populations and the costs of that failure are high, for societies, for families, and for individuals.
Throughout its work, the committee sought to frame the issues around contraceptive research and development in a way that might offer a fresh outlook on the subject. Four concepts seemed to merit integration into such a framework: the idea of a "woman-centered agenda," the challenges of unintended pregnancy, consideration of contraceptives from both the perspective of need and market demand, and new possibilities for collaboration between the sectors.
For many years, women's health groups and advocates, as well as some researchers, have called for more safe and effective contraceptives that would better meet the needs of both women and men. In 1989, Carl Djerassi, a major figure in the development of the first contraceptive pill, suggested a list of priorities for new contraceptives. In order of descending priority, they were: (1) a new spermicide with antiviral properties, (2) a "once-a-month" pill effective as a menses-inducer, (3) a reliable ovulation predictor, (4) easily reversible and reliable sterilization for males, (5) a contraceptive pill for males, and (6) an antifertility vaccine for males or females or both.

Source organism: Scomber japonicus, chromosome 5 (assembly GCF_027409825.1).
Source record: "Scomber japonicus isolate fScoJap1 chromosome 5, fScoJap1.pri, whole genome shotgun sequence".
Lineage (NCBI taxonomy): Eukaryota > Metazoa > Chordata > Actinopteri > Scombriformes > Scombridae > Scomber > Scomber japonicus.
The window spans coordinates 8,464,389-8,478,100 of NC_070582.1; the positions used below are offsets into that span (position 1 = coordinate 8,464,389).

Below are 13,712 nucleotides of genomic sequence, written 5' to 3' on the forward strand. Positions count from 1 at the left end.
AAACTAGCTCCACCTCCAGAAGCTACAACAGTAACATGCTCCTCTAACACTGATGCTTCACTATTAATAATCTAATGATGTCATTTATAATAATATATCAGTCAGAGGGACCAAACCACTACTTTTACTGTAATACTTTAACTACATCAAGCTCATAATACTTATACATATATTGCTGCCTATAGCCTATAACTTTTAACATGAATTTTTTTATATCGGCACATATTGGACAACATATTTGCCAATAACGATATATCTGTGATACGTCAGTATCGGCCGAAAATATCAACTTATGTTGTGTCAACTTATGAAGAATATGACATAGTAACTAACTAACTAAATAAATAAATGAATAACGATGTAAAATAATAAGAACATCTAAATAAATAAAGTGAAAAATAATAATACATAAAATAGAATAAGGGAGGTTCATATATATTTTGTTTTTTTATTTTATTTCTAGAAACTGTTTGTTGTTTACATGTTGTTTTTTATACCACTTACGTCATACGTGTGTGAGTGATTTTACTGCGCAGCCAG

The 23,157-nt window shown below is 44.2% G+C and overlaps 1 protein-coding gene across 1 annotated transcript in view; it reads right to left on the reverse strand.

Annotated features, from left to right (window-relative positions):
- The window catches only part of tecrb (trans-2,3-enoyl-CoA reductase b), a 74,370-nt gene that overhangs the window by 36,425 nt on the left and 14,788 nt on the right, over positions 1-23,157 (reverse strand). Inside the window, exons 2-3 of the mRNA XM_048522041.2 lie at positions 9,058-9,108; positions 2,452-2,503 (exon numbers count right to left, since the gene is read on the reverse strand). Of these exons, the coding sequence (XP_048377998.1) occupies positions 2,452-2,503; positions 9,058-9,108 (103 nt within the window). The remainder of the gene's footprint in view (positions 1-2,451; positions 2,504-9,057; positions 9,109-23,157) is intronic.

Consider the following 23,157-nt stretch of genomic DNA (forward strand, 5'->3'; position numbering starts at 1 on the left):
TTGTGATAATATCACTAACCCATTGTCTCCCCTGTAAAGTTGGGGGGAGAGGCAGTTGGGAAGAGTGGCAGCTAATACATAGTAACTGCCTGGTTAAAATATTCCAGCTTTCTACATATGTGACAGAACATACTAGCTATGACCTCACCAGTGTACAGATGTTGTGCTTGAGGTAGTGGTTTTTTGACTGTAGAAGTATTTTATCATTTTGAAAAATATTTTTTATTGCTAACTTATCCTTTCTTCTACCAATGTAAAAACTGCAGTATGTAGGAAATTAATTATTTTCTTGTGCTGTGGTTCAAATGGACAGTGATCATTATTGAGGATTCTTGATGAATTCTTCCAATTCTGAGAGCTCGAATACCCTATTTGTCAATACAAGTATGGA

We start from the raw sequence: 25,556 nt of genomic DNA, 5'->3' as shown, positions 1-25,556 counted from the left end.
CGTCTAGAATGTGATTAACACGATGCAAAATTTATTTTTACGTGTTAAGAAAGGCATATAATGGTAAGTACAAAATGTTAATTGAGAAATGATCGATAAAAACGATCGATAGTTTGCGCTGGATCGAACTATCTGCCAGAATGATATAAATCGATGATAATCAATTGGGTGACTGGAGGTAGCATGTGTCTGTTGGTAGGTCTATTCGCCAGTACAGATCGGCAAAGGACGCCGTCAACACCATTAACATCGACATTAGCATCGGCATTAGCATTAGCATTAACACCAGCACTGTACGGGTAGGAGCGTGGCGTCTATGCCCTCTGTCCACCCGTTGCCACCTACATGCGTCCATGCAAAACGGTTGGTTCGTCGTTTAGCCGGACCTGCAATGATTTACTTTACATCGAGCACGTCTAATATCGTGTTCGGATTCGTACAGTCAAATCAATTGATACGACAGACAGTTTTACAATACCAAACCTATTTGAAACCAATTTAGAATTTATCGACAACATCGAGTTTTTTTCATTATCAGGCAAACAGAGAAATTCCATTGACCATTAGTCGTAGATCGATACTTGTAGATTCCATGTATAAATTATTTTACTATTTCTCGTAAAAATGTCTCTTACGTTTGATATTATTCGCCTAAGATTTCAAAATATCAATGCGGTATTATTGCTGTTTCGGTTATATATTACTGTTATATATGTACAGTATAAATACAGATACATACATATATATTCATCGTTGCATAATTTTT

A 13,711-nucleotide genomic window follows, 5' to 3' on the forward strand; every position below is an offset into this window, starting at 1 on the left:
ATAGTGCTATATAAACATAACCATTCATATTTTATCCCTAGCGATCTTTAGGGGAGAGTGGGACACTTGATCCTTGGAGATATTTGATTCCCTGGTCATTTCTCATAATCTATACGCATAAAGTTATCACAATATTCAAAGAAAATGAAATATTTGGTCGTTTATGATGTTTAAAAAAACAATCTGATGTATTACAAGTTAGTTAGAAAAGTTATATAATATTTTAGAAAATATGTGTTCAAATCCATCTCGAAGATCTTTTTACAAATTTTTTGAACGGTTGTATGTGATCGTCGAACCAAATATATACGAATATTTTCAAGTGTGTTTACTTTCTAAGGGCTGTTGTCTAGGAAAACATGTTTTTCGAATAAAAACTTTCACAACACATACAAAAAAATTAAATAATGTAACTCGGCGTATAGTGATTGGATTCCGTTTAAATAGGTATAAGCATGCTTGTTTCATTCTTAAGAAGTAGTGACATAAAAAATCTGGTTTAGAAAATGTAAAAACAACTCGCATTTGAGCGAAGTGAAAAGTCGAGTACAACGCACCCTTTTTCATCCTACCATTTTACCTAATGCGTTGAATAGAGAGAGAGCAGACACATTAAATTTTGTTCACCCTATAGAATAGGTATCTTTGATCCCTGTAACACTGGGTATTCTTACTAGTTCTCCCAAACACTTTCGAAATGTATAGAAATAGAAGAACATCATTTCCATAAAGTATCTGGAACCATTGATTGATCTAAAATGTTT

Over the half-decade since then, a construct referred to as a "woman-centered agenda" has evolved, its source an expanding dialogue within a number of national and international women's groups, and between some of those groups and scientists working in reproductive and contraceptive research. The agenda reflects a more expansive view of contraception that attempts to integrate concerns for contraceptive efficacy into concerns for the overall reproductive health and general well-being of the primary users of contraceptives, that is, women. The notion of a woman-centered agenda for contraceptive research and development does not imply that there is some "universal woman" or some necessary, unitary view of women's preferences; it is simply that the field should refocus itself toward approaches in areas where the needs of women are still unmet by existing methods.
At the top of that agenda are three types of methods that were included in that 1989 agenda. Slightly restated, these are contraceptives that are also protective against sexually transmitted diseases (STDs), including human immunodeficiency virus (HIV); menses-inducers and monthly methods targeted at different points in the menstrual cycle; and contraceptive methods for males that would both expand their range of contraceptive choice and their sharing of the responsibility for contraception.
There is also a subtext for the agenda that has two themes: One is women's concern for control over their own bodies, including control over the occurrence and timing of pregnancy; the other concern is for equity in terms of physical safety and well-being. The basic message from research around these topics is